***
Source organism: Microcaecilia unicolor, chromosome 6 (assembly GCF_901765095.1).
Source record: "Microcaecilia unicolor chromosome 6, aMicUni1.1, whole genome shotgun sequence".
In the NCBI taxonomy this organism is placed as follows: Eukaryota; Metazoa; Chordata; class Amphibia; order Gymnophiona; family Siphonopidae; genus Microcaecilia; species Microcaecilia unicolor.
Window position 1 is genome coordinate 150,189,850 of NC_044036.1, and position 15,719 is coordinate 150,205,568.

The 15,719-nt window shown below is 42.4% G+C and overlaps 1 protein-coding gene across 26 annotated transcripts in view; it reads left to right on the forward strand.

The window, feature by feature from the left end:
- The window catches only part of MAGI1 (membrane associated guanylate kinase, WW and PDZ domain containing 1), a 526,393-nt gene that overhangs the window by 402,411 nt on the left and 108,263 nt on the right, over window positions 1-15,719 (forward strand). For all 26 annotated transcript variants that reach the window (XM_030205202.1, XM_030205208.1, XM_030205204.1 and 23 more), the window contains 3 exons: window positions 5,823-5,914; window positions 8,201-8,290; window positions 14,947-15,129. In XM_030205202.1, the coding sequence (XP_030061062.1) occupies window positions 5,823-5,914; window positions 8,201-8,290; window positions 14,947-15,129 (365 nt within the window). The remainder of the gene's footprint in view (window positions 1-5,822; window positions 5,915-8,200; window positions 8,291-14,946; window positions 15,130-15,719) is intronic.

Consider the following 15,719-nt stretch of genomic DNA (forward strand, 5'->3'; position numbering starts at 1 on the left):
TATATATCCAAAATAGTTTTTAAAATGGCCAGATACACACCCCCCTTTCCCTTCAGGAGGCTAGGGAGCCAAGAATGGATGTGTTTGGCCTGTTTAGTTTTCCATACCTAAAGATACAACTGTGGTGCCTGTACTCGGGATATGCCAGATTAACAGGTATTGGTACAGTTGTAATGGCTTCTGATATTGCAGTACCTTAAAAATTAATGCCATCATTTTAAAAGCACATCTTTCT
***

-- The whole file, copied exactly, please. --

Source organism: Microcaecilia unicolor, chromosome 6 (assembly GCF_901765095.1).
Source record: "Microcaecilia unicolor chromosome 6, aMicUni1.1, whole genome shotgun sequence".
In the NCBI taxonomy this organism is placed as follows: Eukaryota; Metazoa; Chordata; class Amphibia; order Gymnophiona; family Siphonopidae; genus Microcaecilia; species Microcaecilia unicolor.
Window position 1 is genome coordinate 150,189,850 of NC_044036.1, and position 15,719 is coordinate 150,205,568.

The 15,719-nt window shown below is 42.4% G+C and overlaps 1 protein-coding gene across 26 annotated transcripts in view; it reads left to right on the forward strand.

The window, feature by feature from the left end:
- The window catches only part of MAGI1 (membrane associated guanylate kinase, WW and PDZ domain containing 1), a 526,393-nt gene that overhangs the window by 402,411 nt on the left and 108,263 nt on the right, over window positions 1-15,719 (forward strand). For all 26 annotated transcript variants that reach the window (XM_030205202.1, XM_030205208.1, XM_030205204.1 and 23 more), the window contains 3 exons: window positions 5,823-5,914; window positions 8,201-8,290; window positions 14,947-15,129. In XM_030205202.1, the coding sequence (XP_030061062.1) occupies window positions 5,823-5,914; window positions 8,201-8,290; window positions 14,947-15,129 (365 nt within the window). The remainder of the gene's footprint in view (window positions 1-5,822; window positions 5,915-8,200; window positions 8,291-14,946; window positions 15,130-15,719) is intronic.

Consider the following 15,719-nt stretch of genomic DNA (forward strand, 5'->3'; position numbering starts at 1 on the left):
TATATATCCAAAATAGTTTTTAAAATGGCCAGATACACACCCCCCTTTCCCTTCAGGAGGCTAGGGAGCCAAGAATGGATGTGTTTGGCCTGTTTAGTTTTCCATACCTAAAGATACAACTGTGGTGCCTGTACTCGGGATATGCCAGATTAACAGGTATTGGTACAGTTGTAATGGCTTCTGATATTGCAGTACCTTAAAAATTAATGCCATCATTTTAAAAGCACATCTTTCT